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Good looking saddle!  Really like your Taps- well done.

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Beautiful all round.

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Ron,

Another fine job. I have always appreciated your tooling and think it's far from amateurish. I notice elements that you use consistently, so I guess you are developing your style. The stitching looks awesome and thanks for the awl handle description. I have been wanting something different and I like what you described. Looking forward to seeing #5.

Randy

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 Very Nice...

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Absolutely beautiful Taps!!! Where did you get your  pattern?  Make it?

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Nice attention to detail, your beaded border looks very good.  Personally, I think the seat ear looks perfect.  If installing a Cheyenne roll, you take that into account when fitting your seat, but I like a real tight ear anyway.  I also like your tap pattern.  Very nice, it's amazing the quality of instruction we have today that allows a guy to build one like this on their 4th try.  I see guys that have built some 600 saddles and they seem to get worse with every one instead of better!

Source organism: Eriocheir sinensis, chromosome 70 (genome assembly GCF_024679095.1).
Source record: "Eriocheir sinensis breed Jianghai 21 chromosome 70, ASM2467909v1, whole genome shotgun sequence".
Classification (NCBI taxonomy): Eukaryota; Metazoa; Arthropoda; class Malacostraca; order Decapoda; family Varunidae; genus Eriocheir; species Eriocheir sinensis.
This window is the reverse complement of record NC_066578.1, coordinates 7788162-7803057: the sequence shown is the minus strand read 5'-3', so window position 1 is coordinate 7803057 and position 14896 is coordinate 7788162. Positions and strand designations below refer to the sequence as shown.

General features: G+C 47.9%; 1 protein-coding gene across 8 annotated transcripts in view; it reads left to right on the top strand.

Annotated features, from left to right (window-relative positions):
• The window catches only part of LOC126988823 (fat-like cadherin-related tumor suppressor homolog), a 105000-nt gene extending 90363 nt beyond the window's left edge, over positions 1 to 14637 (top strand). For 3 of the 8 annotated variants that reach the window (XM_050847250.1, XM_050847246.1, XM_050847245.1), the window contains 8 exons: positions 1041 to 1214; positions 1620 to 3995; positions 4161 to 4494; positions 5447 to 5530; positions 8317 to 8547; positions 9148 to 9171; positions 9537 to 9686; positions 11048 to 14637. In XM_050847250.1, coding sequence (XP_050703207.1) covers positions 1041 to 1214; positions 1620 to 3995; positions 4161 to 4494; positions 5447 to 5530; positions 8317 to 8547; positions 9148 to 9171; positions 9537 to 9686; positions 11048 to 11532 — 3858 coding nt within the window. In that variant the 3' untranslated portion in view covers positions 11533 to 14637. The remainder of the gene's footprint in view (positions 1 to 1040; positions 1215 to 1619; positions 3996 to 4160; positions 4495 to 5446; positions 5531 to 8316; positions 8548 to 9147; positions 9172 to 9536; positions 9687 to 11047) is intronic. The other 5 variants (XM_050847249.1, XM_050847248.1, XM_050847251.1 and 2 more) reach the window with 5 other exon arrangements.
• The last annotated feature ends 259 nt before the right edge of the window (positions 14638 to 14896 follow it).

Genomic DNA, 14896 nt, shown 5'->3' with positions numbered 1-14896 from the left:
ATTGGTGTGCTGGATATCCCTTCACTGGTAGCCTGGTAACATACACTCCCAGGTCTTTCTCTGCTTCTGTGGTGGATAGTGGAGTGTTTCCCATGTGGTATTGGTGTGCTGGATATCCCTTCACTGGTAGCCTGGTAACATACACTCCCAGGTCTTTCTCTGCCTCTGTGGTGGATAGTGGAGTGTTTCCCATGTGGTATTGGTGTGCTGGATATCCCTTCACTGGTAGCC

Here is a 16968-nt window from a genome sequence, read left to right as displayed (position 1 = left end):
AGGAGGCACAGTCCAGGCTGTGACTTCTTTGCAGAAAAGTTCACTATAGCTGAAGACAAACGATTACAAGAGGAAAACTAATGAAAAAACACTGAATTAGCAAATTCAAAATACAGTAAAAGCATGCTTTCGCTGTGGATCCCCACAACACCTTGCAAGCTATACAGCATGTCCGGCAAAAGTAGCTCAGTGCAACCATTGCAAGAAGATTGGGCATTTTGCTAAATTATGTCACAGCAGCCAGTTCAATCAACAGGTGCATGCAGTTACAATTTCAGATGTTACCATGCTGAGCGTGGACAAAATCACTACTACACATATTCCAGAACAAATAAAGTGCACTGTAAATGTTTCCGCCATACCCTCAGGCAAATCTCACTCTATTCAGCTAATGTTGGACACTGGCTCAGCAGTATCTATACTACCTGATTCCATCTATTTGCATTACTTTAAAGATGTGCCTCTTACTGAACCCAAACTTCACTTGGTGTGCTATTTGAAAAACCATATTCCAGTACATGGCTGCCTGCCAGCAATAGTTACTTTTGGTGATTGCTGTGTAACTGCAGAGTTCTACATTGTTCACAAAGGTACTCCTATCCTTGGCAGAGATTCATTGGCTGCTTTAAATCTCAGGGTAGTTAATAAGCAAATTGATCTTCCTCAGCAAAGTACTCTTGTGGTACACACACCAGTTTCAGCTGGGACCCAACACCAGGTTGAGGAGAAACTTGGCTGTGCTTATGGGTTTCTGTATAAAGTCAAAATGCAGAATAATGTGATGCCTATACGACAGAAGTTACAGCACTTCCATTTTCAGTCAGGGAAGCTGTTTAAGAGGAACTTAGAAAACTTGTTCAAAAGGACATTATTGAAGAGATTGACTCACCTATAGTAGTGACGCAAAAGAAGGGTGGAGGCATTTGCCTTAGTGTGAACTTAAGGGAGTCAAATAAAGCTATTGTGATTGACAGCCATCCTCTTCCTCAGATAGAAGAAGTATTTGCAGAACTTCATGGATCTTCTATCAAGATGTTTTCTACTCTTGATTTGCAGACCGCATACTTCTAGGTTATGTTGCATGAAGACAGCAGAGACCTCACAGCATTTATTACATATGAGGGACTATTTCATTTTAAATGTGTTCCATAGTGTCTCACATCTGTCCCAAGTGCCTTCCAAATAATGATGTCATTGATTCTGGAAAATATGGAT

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Randy, thanks for the kind words!

SaddleBags:  I bought the pattern online somewhere and just cant remember from where - After building these I'd say if I did it again I would definitely want the eagle beak part moved ahead to help the stirrups hang a bit more level!  Also, after riding this saddle I don't know if I would want taps on my personal rig!  Sure drag on everything if you get into the brush.

Big Sioux:  Thanks for the encouragement, and yes, the quality of instruction available nowadays is amazing.  Between Dale Harwood's & Jeremiah Watt's DVD's there is very little excuse to do poor work!  The other thing I have observed is that most makers these days are quite helpful.  If you can arrange it, an hour or two, in person, with some of the good makers out there can really help a guy!

Regards - Ron